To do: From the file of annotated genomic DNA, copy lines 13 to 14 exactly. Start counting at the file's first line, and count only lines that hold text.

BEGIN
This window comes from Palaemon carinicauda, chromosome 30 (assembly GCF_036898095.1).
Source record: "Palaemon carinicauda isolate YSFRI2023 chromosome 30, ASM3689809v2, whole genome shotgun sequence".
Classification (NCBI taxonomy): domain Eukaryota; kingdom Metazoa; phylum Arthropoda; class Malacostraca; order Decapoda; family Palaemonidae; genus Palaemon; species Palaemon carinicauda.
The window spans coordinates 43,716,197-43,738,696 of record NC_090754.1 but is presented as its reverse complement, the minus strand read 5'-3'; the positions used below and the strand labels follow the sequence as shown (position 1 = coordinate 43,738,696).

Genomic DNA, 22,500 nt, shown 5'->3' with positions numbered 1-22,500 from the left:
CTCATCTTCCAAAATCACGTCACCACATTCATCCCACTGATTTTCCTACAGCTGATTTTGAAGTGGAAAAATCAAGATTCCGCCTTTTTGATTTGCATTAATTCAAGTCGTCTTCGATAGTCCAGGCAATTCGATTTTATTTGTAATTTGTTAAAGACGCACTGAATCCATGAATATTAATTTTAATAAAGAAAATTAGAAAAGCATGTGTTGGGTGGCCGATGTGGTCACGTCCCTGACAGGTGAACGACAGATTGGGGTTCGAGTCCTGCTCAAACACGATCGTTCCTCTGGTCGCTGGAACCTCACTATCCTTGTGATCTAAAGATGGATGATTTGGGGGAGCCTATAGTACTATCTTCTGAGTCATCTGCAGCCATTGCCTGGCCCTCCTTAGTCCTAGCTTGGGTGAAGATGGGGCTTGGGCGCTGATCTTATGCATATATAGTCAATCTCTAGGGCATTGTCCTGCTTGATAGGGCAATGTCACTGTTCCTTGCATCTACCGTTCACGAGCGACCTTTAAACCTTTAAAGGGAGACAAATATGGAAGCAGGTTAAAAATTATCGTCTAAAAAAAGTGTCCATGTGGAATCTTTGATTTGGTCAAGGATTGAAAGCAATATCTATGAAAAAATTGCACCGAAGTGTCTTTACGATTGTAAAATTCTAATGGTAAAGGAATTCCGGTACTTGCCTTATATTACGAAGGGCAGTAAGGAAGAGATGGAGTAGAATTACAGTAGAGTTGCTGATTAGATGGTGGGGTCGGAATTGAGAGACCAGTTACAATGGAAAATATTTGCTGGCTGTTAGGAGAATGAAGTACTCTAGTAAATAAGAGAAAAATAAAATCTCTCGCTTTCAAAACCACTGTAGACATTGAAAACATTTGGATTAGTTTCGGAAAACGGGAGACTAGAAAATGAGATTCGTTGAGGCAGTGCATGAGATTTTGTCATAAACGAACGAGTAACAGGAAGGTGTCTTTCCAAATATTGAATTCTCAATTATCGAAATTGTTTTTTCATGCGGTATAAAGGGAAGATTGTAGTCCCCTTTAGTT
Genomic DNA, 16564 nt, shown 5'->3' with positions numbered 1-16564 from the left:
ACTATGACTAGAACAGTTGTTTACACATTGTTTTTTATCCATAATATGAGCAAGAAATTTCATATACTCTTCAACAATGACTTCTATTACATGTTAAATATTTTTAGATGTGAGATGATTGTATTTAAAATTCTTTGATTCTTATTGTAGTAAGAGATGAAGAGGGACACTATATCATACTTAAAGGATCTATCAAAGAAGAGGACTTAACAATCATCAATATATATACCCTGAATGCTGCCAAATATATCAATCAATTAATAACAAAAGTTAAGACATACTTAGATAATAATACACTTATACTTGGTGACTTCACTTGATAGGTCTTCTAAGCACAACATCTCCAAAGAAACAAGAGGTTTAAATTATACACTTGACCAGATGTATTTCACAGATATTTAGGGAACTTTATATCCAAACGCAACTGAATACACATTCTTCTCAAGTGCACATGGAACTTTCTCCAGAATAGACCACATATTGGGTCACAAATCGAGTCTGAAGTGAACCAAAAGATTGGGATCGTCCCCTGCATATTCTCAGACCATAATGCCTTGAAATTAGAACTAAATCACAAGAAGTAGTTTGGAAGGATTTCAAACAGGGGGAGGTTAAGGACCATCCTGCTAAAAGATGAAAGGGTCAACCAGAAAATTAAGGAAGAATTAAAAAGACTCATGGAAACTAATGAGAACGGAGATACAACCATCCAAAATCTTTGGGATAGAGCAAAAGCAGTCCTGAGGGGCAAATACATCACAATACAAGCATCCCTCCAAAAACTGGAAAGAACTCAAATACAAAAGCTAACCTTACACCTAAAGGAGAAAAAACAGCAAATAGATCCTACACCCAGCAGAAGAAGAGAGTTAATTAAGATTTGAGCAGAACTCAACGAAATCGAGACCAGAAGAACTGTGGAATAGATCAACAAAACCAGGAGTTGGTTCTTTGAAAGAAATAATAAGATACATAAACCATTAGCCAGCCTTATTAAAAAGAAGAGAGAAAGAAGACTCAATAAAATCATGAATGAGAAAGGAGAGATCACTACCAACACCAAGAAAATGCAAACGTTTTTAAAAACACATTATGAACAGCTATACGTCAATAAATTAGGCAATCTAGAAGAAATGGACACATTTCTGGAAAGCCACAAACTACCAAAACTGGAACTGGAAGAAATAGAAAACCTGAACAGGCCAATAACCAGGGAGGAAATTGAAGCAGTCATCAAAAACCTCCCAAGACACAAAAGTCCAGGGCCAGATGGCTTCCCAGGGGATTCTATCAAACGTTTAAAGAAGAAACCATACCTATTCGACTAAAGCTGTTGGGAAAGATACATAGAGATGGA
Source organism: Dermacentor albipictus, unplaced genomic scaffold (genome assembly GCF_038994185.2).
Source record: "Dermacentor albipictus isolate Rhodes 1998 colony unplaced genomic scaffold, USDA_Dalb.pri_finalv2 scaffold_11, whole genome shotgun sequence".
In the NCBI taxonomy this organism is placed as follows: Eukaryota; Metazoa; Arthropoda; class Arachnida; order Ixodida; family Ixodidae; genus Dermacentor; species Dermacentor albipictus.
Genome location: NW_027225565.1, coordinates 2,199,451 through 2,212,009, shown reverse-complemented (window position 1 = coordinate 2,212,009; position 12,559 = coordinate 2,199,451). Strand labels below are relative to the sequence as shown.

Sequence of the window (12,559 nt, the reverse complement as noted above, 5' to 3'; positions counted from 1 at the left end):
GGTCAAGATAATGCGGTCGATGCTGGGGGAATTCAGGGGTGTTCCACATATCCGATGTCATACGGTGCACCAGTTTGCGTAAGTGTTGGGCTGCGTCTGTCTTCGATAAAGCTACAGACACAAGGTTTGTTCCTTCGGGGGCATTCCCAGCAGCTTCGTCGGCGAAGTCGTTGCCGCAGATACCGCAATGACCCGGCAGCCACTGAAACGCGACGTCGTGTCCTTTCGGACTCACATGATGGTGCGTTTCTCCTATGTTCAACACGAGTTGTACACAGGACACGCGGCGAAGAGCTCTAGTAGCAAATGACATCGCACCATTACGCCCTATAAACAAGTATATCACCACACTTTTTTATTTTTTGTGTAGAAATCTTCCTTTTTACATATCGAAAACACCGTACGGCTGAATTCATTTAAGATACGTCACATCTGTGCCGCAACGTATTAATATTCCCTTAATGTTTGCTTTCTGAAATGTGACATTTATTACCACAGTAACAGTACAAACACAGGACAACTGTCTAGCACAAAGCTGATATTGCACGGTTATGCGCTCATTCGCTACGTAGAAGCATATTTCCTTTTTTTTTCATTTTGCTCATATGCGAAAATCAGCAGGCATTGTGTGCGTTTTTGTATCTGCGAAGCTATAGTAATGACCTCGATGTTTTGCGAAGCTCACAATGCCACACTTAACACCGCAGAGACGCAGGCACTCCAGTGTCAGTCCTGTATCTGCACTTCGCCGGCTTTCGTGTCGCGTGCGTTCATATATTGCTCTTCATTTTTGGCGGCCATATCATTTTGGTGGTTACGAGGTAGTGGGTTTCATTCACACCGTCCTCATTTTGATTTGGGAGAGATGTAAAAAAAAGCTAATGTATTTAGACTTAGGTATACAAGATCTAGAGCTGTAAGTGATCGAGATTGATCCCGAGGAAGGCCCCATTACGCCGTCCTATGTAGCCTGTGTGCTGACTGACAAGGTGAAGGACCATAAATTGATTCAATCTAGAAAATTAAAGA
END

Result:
Sequence of the window (12,559 nt, the reverse complement as noted above, 5' to 3'; positions counted from 1 at the left end):
GGTCAAGATAATGCGGTCGATGCTGGGGGAATTCAGGGGTGTTCCACATATCCGATGTCATACGGTGCACCAGTTTGCGTAAGTGTTGGGCTGCGTCTGTCTTCGATAAAGCTACAGACACAAGGTTTGTTCCTTCGGGGGCATTCCCAGCAGCTTCGTCGGCGAAGTCGTTGCCGCAGATACCGCAATGACCCGGCAGCCACTGAAACGCGACGTCGTGTCCTTTCGGACTCACATGATGGTGCGTTTCTCCTATGTTCAACACGAGTTGTACACAGGACACGCGGCGAAGAGCTCTAGTAGCAAATGACATCGCACCATTACGCCCTATAAACAAGTATATCACCACACTTTTTTATTTTTTGTGTAGAAATCTTCCTTTTTACATATCGAAAACACCGTACGGCTGAATTCATTTAAGATACGTCACATCTGTGCCGCAACGTATTAATATTCCCTTAATGTTTGCTTTCTGAAATGTGACATTTATTACCACAGTAACAGTACAAACACAGGACAACTGTCTAGCACAAAGCTGATATTGCACGGTTATGCGCTCATTCGCTACGTAGAAGCATATTTCCTTTTTTTTTCATTTTGCTCATATGCGAAAATCAGCAGGCATTGTGTGCGTTTTTGTATCTGCGAAGCTATAGTAATGACCTCGATGTTTTGCGAAGCTCACAATGCCACACTTAACACCGCAGAGACGCAGGCACTCCAGTGTCAGTCCTGTATCTGCACTTCGCCGGCTTTCGTGTCGCGTGCGTTCATATATTGCTCTTCATTTTTGGCGGCCATATCATTTTGGTGGTTACGAGGTAGTGGGTTTCATTCACACCGTCCTCATTTTGATTTGGGAGAGATGTAAAAAAAAGCTAATGTATTTAGACTTAGGTATACAAGATCTAGAGCTGTAAGTGATCGAGATTGATCCCGAGGAAGGCCCCATTACGCCGTCCTATGTAGCCTGTGTGCTGACTGACAAGGTGAAGGACCATAAATTGATTCAATCTAGAAAATTAAAGA